Location: london
Posts: 331
Likes: 0
Received 0 Likes on 0 Posts
I'm sorry, I've heard the argumentation thing about seats at exit rows actually speed up evacuation, but I think it's tenuous to say the least, and oh how awfully convenient for the beancounters - don't you think.

Why do exit rows have more space at them than regular rows, why do some exits have no seats at them (like the main doors (front and rear))?? If the theory that wide open evacuation spaces hinder passengers leaving, and so rows of seat are added 'for safety reasons' then why do they leave so much space around some doorways and not others. It just doesn't wash, and the evidence supporting extra exit row seats is flimsy to say the least, and, I believe it has been stated would only be applicable in certain scenarios.

No, let's just get real, seats are added in to wing exit rows for financial reasons. It has b*gger all to do with making evacuation quicker, or passengers safer.
10secondsurvey is offline  
Old 16th Dec 2007, 21:02
  #69 (permalink)  
 
Join Date: Nov 2007
Location: KwaZulu Natal
Age: 64
Posts: 136
Likes: 0
Received 0 Likes on 0 Posts
Rear facing seats.

Quote

Re rear facing seats. The RAF transport fleet was always fitted out with this configuration, allegedly on safety grounds. Is this still the case? The theory was that in an impact you would be cushioned by the seat rather than slamming into the one in front.

I recall in the 70's flying to Nicosia in Cyprus that the Trident "Sunjet" had rear facing seats at Emergency exits.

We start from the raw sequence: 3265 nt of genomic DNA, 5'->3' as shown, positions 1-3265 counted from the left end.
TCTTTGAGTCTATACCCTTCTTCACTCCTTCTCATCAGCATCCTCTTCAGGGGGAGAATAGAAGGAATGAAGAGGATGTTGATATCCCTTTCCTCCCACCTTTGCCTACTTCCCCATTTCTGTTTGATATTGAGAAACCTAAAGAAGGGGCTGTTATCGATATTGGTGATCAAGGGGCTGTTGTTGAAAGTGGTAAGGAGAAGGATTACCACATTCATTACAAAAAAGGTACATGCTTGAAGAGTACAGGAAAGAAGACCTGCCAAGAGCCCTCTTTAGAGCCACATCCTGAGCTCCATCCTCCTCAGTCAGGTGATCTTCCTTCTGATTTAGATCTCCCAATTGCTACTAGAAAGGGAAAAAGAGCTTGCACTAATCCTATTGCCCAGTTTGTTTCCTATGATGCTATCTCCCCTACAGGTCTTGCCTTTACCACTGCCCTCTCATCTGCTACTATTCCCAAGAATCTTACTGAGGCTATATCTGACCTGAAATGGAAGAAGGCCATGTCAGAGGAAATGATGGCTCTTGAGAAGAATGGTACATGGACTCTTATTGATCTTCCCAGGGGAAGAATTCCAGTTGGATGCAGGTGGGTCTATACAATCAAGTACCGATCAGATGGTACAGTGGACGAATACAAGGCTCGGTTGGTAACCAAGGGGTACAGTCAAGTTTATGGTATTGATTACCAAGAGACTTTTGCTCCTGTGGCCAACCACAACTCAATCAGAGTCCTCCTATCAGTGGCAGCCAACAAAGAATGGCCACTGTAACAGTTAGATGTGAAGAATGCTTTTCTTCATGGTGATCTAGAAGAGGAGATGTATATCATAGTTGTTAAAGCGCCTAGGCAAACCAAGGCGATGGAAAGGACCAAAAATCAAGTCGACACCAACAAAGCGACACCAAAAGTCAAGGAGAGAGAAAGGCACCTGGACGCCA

Juliet Sierra Papa is offline  
Old 17th Dec 2007, 17:47
  #70 (permalink)  
Fly Conventional Gear
 
Join Date: May 2007
Location: Winchester
Posts: 1,600
Likes: 0
Received 0 Likes on 0 Posts
Re rear facing seats. The RAF transport fleet was always fitted out with this configuration, allegedly on safety grounds. Is this still the case? The theory was that in an impact you would be cushioned by the seat rather than slamming into the one in front.

A brief extract from the report into the crash of Air France Flight 358:

The two crew members who had suffered serious impact injuries were able to perform their emergency duties effectively. Passengers who incurred impact injuries were ambulatory during the evacuation. One of the
cabin crew, seated in the same general area as the crew and passengers who incurred serious impact injuries, was not injured. This cabin crew's seat was aft-facing; the other seats were forward-facing.
While it doesn't prove anything, in this case at least facing aft does seem to have helped.
Contacttower is offline  
Old 17th Dec 2007, 18:14